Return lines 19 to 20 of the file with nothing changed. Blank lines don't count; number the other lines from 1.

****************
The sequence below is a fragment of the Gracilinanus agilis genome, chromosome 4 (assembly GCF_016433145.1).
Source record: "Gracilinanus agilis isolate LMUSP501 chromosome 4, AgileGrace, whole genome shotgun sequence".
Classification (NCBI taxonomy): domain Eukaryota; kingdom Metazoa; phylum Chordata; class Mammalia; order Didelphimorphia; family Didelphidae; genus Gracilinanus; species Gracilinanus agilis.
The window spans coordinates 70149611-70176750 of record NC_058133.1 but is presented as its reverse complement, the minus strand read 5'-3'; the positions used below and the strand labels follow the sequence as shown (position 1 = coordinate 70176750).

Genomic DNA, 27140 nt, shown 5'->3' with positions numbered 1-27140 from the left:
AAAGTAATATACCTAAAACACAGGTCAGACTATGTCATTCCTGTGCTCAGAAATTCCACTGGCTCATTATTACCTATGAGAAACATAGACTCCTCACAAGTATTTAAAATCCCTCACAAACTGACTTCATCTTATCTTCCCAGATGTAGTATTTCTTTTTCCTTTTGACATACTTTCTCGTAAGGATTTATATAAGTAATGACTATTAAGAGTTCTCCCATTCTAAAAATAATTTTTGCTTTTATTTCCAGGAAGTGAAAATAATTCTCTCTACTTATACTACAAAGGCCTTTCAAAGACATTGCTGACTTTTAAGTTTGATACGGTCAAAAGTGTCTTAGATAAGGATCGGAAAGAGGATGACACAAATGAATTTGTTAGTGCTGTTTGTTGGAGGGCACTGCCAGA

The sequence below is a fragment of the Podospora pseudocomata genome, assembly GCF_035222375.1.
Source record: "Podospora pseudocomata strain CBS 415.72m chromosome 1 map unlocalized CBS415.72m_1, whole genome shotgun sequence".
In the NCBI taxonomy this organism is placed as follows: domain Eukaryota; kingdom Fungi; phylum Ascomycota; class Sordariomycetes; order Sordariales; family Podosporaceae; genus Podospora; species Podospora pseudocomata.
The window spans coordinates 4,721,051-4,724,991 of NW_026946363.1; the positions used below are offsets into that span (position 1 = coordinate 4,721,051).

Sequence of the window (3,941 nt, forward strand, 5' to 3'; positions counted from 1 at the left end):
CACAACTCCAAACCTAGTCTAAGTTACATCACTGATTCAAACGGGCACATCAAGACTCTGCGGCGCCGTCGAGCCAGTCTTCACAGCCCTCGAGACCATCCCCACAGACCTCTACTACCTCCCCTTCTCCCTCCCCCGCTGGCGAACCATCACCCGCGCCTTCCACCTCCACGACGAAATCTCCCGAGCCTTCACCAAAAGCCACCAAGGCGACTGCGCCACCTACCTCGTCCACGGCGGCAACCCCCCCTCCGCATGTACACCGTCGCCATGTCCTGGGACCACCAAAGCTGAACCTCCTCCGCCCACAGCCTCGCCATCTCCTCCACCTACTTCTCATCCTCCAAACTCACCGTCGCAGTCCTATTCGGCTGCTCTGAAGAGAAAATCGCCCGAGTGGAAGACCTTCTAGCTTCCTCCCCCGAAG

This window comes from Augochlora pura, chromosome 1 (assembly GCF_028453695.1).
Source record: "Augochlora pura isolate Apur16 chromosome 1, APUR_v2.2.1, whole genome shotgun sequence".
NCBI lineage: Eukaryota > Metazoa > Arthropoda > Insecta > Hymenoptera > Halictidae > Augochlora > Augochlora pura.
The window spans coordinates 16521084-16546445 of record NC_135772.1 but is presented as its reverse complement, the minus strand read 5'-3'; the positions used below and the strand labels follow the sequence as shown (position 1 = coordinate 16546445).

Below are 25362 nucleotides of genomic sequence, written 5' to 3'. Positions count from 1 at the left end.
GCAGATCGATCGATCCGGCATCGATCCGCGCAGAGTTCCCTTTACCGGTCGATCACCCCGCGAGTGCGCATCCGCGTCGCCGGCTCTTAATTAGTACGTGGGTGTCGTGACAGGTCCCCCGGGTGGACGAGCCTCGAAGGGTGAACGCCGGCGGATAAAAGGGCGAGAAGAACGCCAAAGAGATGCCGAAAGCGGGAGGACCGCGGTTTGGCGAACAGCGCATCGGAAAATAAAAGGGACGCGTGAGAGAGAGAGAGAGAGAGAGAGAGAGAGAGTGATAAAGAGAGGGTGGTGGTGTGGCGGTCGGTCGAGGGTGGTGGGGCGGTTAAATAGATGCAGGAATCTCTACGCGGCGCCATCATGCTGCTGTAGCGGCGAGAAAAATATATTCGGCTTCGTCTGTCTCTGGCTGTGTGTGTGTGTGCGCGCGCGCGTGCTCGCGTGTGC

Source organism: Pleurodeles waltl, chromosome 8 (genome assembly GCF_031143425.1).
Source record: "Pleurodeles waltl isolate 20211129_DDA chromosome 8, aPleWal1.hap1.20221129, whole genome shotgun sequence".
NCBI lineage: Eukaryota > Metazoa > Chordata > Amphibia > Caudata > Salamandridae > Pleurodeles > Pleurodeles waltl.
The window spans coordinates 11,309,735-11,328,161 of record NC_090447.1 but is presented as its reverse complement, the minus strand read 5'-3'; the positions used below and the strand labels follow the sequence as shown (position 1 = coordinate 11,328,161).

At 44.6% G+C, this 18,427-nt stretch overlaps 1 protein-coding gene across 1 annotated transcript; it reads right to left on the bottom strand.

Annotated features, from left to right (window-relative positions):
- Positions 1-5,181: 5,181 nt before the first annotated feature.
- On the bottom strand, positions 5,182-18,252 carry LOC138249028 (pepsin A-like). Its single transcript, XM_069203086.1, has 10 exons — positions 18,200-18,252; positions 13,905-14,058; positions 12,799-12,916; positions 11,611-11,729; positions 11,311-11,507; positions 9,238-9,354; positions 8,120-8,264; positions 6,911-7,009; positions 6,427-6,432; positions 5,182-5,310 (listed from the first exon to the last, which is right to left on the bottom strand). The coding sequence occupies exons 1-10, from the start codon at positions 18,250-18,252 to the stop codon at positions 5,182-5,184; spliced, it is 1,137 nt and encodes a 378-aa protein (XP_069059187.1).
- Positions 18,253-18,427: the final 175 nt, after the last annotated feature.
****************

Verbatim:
Source organism: Pleurodeles waltl, chromosome 8 (genome assembly GCF_031143425.1).
Source record: "Pleurodeles waltl isolate 20211129_DDA chromosome 8, aPleWal1.hap1.20221129, whole genome shotgun sequence".